Senior, College of Liberal Arts and Social Sciences
Major: English Literature
Thesis Director: Christina Rivers, Department of Political Science
Faculty Reader: Bill Johnson González, Department of English
Bio: Cecilia Kearney is an Honor student at DePaul University pursuing a degree in English Literature. Within the DePaul community, she is a board member for the DePaul Urban Garden and a board member with Students Against Incarceration. Outside of school, she is an active organizer with prison and detention center abolitionist groups such as the End IL Prison Lockdown Coalition and the Final Five Campaign. Her commitment to being a part of transformative alternatives to incarceration and dealing with harm inspired her thesis topic and she hopes to be a part of the organizing community in Chicago for many years to come.
Abstract: This project explores how individuals who practice and participate in processes of transformative justice for young people navigate their work within the dominant juvenile justice system. Transformative justice processes are community-based and relationship-based and originate in indigenous practices. They are alternatives to the current carceral system which deals with harm in a punitive way and has proven to be ineffective and devastating to the lives of people affected, particularly Black and Brown communities. The prison industrial complex is often highly bureaucratic, impersonal and ineffective. This research showcases the difficulty of practicing transformative processes with young people in the Chicago-area in a society that has relied on punitive punishment for centuries to deal with harm committed by young people.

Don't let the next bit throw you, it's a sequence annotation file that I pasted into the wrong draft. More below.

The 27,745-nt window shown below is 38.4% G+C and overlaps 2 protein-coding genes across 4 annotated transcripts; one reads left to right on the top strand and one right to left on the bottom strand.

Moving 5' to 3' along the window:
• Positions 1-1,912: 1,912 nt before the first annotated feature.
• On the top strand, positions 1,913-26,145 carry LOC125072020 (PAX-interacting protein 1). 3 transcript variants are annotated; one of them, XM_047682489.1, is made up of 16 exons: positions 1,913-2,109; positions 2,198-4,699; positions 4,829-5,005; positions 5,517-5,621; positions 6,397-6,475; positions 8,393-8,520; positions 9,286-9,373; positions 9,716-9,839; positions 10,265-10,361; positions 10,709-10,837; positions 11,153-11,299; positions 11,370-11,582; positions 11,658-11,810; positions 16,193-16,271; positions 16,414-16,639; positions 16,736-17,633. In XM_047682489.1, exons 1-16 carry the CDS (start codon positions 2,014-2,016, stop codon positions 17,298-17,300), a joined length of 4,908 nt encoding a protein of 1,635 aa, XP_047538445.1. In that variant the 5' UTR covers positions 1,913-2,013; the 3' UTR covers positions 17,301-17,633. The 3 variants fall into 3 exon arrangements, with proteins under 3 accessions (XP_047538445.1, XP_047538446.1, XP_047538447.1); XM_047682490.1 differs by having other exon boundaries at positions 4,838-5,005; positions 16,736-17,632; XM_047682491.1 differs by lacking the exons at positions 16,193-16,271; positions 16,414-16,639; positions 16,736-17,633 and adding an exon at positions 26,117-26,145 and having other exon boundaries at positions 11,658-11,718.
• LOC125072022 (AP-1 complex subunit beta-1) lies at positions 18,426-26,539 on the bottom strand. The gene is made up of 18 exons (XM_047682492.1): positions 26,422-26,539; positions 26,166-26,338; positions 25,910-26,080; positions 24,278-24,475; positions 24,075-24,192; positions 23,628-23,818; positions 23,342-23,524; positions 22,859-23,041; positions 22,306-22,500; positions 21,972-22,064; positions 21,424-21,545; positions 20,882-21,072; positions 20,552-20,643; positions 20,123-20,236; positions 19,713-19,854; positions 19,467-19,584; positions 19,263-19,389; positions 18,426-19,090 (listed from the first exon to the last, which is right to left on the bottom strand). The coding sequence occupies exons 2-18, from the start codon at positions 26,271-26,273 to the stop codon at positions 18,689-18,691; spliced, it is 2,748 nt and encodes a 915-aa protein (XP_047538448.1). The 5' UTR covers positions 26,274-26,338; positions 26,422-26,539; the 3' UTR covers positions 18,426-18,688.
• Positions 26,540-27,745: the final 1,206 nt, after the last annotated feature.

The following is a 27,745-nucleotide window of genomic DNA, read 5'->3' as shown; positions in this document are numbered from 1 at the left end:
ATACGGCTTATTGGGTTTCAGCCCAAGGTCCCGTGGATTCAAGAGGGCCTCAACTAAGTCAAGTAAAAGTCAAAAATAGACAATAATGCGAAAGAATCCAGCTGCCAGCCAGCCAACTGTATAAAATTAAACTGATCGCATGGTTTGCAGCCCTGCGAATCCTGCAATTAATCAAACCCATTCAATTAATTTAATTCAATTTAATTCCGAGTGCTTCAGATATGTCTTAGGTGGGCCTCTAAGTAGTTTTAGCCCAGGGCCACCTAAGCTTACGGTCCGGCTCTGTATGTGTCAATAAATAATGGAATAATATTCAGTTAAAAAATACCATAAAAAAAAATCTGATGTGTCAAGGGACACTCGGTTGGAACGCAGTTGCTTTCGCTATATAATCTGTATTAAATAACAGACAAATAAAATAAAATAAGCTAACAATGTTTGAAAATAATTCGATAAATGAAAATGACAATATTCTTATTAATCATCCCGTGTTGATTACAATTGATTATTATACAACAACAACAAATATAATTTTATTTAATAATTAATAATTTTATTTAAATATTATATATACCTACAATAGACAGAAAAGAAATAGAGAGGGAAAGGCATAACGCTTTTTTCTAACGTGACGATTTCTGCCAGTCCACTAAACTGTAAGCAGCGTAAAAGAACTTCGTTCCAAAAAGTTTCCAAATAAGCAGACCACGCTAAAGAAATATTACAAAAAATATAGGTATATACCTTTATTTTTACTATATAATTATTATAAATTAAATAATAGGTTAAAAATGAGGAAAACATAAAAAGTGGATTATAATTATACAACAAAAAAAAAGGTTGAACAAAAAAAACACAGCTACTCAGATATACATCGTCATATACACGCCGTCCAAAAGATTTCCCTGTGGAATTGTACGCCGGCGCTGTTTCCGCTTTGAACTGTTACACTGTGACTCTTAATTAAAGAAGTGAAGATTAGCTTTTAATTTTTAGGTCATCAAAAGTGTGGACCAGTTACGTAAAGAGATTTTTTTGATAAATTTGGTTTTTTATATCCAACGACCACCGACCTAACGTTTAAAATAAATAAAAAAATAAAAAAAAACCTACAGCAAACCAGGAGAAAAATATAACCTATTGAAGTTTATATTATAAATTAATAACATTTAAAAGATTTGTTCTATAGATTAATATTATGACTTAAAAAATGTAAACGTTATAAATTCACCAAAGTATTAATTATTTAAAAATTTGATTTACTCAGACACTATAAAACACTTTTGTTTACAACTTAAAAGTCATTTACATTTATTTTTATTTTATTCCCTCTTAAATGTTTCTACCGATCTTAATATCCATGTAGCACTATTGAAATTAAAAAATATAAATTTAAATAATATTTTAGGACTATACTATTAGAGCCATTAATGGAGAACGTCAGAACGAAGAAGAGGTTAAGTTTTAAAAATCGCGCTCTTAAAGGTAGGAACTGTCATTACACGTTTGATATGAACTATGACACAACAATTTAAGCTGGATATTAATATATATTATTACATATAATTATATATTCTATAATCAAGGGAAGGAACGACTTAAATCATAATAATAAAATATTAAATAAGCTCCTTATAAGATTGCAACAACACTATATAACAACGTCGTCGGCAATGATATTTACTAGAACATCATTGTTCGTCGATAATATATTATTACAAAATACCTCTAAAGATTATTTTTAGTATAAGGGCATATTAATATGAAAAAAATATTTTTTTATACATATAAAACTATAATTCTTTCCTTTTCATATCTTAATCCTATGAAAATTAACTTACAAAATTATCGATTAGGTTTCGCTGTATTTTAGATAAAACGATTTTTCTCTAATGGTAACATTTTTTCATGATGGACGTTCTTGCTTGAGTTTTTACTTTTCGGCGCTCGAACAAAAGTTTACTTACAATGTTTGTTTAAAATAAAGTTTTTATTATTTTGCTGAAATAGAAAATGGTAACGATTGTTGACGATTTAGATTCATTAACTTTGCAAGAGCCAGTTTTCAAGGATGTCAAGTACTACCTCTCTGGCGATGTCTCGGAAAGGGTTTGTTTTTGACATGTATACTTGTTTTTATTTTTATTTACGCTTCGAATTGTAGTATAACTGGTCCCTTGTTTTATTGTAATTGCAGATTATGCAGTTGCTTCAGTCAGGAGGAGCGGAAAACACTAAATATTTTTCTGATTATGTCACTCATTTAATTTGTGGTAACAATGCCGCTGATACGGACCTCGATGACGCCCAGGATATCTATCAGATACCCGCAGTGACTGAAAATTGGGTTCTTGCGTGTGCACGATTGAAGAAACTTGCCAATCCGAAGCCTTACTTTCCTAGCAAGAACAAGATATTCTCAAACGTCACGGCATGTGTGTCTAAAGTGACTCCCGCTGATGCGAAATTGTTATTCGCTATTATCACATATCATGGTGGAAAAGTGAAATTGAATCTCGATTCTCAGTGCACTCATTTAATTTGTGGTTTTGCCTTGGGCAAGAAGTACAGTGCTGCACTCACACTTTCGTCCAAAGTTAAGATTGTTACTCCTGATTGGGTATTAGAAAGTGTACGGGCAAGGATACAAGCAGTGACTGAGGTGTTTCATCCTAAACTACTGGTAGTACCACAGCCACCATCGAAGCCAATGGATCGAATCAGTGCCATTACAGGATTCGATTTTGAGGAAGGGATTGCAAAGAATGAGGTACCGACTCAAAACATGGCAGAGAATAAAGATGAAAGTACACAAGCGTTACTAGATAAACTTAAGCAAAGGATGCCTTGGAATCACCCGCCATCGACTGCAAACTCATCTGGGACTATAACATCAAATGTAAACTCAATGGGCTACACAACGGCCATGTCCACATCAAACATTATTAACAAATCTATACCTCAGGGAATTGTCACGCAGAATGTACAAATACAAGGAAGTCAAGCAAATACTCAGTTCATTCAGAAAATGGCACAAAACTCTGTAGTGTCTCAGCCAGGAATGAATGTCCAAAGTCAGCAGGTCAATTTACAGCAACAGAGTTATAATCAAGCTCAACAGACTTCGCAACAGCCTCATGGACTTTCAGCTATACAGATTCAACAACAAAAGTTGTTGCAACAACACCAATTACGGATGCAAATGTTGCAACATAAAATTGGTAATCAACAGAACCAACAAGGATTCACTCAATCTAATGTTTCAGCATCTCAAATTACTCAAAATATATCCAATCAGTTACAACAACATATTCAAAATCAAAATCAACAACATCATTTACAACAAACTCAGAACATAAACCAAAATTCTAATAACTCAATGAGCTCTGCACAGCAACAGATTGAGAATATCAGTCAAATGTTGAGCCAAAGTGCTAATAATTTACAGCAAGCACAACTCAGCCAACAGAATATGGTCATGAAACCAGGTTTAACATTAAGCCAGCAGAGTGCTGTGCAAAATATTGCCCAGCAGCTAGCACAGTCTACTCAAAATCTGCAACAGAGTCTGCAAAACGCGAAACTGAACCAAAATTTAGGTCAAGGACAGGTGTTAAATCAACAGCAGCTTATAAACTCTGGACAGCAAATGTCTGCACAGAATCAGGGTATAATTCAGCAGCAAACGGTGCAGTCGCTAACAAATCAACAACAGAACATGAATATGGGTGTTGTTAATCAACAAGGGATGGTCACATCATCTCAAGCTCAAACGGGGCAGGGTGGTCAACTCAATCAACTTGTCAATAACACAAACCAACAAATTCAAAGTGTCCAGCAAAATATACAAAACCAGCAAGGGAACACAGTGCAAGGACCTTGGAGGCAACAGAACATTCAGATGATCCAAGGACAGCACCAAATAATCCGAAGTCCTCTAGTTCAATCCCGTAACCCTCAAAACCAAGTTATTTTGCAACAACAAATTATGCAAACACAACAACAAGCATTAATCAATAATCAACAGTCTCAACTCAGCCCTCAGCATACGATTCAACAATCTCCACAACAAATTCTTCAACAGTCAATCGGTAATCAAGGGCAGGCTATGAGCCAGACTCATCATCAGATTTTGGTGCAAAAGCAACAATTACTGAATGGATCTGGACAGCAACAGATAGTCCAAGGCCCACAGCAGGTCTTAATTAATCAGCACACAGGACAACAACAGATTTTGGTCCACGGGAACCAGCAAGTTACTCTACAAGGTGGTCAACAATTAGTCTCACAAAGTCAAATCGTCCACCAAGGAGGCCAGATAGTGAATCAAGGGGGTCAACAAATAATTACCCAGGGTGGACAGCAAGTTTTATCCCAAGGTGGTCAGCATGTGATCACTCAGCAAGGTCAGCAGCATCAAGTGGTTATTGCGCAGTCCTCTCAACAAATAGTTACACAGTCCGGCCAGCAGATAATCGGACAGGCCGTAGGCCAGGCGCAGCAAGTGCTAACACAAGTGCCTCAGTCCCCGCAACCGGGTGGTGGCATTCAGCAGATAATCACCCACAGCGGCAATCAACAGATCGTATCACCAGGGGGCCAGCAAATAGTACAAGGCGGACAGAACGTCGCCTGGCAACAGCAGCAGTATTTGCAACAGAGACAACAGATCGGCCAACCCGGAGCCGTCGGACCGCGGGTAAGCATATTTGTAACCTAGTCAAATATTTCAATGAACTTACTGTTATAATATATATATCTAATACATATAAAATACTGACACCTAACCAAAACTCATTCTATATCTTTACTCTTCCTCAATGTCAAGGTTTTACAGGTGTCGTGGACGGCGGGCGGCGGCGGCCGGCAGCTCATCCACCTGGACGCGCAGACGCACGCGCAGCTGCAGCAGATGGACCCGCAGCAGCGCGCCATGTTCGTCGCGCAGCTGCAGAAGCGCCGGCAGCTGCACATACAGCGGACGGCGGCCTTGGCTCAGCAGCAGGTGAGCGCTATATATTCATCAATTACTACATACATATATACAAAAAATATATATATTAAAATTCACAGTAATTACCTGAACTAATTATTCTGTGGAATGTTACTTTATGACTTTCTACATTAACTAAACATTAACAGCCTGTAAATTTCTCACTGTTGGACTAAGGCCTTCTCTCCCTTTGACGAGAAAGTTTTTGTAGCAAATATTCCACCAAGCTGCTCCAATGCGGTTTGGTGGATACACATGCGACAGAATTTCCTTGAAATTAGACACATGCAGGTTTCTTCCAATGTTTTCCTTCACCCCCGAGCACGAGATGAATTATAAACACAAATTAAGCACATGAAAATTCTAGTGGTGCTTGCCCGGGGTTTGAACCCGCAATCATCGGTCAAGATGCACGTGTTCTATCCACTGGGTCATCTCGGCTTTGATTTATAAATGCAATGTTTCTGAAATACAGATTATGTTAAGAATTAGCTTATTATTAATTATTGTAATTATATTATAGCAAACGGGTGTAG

Through conversations with individuals with decades of collective experience with transformative justice, this paper explores how the carceral system prohibits the practice of transformative processes for young people who may be involved in harm committed in their communities. Interviews were conducted with circle facilitators and keepers, participants of transformative justice practices, abolitionists, educators working to integrate transformative justice into academic spaces, individuals affected by the carceral system, and the judge of the first community restorative justice court in the country. For many of the individuals interviewed, many of these identities overlapped.
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